This page covers:

  • What is assessment?
  • Support for assessors
  • Assessment types and methods
  • Formal and informal assessment
  • The use of technology
  • Minimising risks when carrying out assessment activities
  • Situations which could pose a risk to assessment 
  • Making a decision and providing feedback
  • Initial assessment weblinks
  • Assessment resources for immediate download

What is assessment?

Assessment is a way of finding out if learning has taken place. It enables you to ascertain if your learner has gained the required skills, knowledge, understanding and/or attitudes and behaviours needed at a given point in time, towards their learning programme.

Assessment also provides your learners with an opportunity to demonstrate what progress they have made and what they have learnt so far. If you don’t plan for and carry out any assessment with your learners, you will not know how well, or what they have learnt.

Assessment is not another term for evaluation; assessment is of the learners whereas evaluation is of the programme.

You are therefore constantly making judgements and you should also be aware of the impact that your comments and grades can have on your learners’ confidence when you make a decision and give feedback. Comments which specifically focus on the activity or work produced, rather than the individual, will be more helpful and motivating to your learners. 

End-point assessment is the term used in apprenticeship programmes. The end-point assessor is independent from the person who has trained the apprentice, and only assesses at the end of the programme.

You can work towards a qualification in assessment if you wish or take an online module.

Scroll to the end of this page for resources regarding assessment.


Support for assessors

  • A reading list for assessment can be found by clicking here.
  • Resources to support teachers and learners of the assessment qualifications can be found by clicking here
  • End-point assessment resources can be found by clicking here
  • Online CPD modules for assessors can be found by clicking here.
  • Information regarding assessment qualifications can be found by clicking here.
  • Videos can be seen by clicking here.
  • Scroll to the end of this page for downloadable assessor resources and templates. 

The following text is adapted from the book in the picture.

Assessment types and methods

Assessment types include initial (at the beginning), formative (ongoing) and summative (at the end). You will find a few initial assessment links at the end of this page. Assessment types relate to the purpose of assessment ie the reason assessment is carried out. Assessment methods are the activities used to assess ongoing progress as well as achievement, for example: questions; discussions; observations; tests and assignments.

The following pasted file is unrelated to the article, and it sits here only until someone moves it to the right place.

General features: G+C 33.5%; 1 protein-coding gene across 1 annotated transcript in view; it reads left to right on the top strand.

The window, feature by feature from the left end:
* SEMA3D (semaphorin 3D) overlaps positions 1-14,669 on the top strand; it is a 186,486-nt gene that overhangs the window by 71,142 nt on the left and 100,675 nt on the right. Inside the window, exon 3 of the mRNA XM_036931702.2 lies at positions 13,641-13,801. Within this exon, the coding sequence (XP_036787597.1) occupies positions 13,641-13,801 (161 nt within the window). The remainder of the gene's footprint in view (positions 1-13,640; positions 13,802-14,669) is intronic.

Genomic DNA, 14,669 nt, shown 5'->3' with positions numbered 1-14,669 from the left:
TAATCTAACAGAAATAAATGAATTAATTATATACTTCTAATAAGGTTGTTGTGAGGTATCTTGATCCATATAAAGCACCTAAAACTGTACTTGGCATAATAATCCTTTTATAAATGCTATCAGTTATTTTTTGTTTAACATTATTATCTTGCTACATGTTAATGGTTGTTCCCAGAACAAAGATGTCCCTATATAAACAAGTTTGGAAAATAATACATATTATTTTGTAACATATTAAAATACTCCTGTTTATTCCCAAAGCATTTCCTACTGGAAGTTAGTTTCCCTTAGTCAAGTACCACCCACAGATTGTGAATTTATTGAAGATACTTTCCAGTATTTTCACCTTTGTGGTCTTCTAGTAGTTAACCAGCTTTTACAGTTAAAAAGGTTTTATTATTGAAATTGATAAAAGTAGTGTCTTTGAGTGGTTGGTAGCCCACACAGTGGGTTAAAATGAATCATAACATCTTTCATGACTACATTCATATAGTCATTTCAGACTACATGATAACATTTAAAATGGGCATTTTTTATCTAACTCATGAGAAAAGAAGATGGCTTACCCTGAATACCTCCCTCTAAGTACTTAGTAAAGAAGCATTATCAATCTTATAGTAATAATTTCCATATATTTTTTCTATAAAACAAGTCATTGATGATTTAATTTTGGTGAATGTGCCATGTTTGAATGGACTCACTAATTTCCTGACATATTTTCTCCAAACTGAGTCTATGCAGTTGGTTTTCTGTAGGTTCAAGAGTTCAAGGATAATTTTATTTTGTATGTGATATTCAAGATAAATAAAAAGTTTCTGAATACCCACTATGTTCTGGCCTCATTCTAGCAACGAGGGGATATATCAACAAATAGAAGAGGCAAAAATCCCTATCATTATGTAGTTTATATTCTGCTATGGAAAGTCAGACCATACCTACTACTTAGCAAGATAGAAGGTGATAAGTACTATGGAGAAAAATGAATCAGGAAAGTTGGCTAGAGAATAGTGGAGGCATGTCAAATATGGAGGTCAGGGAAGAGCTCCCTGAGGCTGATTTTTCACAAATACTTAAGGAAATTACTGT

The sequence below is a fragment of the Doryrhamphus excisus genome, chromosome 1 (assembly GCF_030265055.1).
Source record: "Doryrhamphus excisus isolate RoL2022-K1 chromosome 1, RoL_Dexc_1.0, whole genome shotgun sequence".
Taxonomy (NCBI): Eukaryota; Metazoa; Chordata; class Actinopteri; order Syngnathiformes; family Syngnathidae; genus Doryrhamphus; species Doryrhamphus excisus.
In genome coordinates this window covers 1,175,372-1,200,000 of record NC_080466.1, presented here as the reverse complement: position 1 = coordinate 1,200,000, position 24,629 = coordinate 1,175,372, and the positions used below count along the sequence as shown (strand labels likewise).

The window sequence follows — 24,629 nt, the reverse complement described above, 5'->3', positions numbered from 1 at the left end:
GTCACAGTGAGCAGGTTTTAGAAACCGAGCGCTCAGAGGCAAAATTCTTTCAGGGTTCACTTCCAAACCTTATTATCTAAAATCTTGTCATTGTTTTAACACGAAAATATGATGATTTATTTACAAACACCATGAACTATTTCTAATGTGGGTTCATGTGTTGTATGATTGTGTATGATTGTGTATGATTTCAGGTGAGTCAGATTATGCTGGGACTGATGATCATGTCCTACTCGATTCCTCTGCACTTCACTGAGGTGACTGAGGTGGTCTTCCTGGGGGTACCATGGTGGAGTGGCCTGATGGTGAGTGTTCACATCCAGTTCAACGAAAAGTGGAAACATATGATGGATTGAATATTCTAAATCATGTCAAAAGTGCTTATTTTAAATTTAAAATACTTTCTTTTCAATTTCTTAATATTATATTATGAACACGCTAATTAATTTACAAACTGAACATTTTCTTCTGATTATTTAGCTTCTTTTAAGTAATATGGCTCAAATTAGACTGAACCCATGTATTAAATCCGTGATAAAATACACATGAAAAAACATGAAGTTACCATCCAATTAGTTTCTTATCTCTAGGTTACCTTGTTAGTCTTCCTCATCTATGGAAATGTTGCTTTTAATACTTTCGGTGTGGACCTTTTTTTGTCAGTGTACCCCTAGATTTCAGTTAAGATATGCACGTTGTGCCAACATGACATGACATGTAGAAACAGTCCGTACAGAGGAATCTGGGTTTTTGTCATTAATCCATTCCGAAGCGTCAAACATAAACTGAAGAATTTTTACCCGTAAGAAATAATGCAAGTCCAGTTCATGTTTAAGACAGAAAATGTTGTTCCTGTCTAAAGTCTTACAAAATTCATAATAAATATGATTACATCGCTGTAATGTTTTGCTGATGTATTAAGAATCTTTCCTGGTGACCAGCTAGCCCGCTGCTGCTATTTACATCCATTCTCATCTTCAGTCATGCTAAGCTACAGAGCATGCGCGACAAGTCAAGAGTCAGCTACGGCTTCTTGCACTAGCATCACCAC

All assessment methods should be suited to the level and ability of your learners. A level 1 learner might struggle to write a journal; a level 2 learner may not be mature enough to accept peer feedback; a level 3 learner may feel a puzzle is too easy, and so on.

Assessment types and methods are used to help make a judgement about a learner's knowledge and performance. This can be towards the progress they are making, or to determine their achievements.

You can read a blog from TQUK about knowledge evidence here, performance evidence here and common assessment activities here.
Scroll to the end of this page for resources regarding assessment. 

Formal and informal assessment

Formal assessment means the results will count towards something, such as a qualification or an apprenticeship. 

Informal assessment helps you measure how your learners are progressing at a given point. It's also a way to plan for further learning and development.

You will need to plan ahead with your learners as to what will be assessed and when. The WWWWWH approach is useful:
  • Who
  • What
  • When
  • Where
  • Why
  • How
Make sure you keep records of everything, to prove each learner's progress and achievement. Examples of assessment records (as templates) and completed examples are available in the resources section at the end of this page. Just scroll down until you see AT001 and A9059.

The use of technology

Technology can be combined with traditional methods of assessment; for example, learners can complete a written assignment by word-processing their response and submitting it by e-mail or uploading it to a virtual learning environment (VLE), or a cloud based application.

Combining methods of assessment also promotes differentiation and inclusivity; for example, learners could access and complete assessment activities online to test knowledge but be observed in person to assess performance.